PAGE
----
Coming Soon? A More Islamic, Buddhist, Hindu and Less Christian America
By Julio Severo
There’s no doubt that the United States had a Christian beginning, first with the Pilgrim Fathers. Later, from the independence and on, America was a Protestant nation with Catholic and Jewish minorities. She was able consistently to keep this religious profile until the mid-20 century.
America was seen as the most Protestant nation in the world, and U.S. missionaries often taught about the divine blessings on a predominantly Protestant nation. America was cherished by us, by the example and sermons of missionaries, as a nation that had become strong because it embraced the Gospel.
I speak as a Brazilian greatly benefited by the wonderful U.S. missionary work.
But what is the religious profile of America today? America is still the most Protestant nation in the world, but her position will be surpassed by China in 10 years. The United States had 159 millions of Protestants in 2010 and China is expected to have 160 millions of Protestants in 2025. Yet, while Protestant Christians are increasing in China, their numbers are declining in the U.S.
The Association of Statisticians of American Religious Bodies, a group which assists in the U.S. Census, recently released an interesting map showing which religions rank No. 2 throughout the U.S. In some point in the next future, these religions may surpass Christian majorities, whether Protestant or Catholic, leaving America with a religious profile vastly different from her beginning.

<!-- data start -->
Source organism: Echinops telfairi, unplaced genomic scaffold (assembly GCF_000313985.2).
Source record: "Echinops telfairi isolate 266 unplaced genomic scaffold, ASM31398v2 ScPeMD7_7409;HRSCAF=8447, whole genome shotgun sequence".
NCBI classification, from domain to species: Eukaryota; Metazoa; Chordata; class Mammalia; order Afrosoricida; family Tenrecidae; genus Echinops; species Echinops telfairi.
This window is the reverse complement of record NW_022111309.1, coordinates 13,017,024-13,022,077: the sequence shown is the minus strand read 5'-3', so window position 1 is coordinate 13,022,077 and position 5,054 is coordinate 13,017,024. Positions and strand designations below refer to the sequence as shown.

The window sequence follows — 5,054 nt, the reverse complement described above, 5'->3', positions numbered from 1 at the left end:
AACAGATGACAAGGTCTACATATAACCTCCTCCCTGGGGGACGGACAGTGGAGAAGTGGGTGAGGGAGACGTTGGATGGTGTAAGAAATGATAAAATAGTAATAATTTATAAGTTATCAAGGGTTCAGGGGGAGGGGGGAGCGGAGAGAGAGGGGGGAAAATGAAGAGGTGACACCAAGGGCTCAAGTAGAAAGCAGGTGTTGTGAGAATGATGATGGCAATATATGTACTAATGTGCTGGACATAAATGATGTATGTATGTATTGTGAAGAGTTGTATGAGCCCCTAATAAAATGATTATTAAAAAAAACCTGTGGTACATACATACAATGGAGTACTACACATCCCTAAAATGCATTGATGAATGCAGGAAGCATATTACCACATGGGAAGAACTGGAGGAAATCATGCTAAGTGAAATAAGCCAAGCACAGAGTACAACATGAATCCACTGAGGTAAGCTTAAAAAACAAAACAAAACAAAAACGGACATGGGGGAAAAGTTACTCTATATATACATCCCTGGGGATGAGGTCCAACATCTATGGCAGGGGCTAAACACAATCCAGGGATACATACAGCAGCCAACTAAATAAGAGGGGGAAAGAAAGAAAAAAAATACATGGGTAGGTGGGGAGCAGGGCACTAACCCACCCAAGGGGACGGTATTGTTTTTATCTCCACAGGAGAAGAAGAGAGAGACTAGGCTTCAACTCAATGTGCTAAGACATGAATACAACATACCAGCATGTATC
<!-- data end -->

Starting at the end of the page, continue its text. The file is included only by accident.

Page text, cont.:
Islam ranks as the second most prevalent religion in 20 states, many of which in the Bible belt, which has been a region where conservative Protestants have traditionally a massive control. The Islamic growth is certain to challenge this control. Judaism is the second most common faith in most of the Northeast, while towards the West, Buddhism is the second most common faith in 13 states. Hinduism is only the No. 2 religion in two states, Arizona and Delaware.
Notably, the survey considers Mormonism, Jehovah’s Witnesses and other heretical sects as a part of Christianity.
Of course, Christian majorities in the U.S. are dominated by nominal Christians, not to mention liberal Christians, and the effects have been felt in the missionary field. In Brazil, Brian McLaren and other liberal American Protestant leaders, known for their sympathies for main points of the gay agenda, have best-selling books in the Brazilian Church.
As America heads to be surpassed by China as the most Protestant nation in the world, does her internal and often nominal Christianity head to be surpassed by Islam, Buddhism and other religions? The time will tell.
Is the time coming for the International Church to send missionaries to the U.S.?
With information of Charisma magazine.
Portuguese version of this article: Em futuro próximo? Uma América mais islâmica, budista, hindu e menos cristã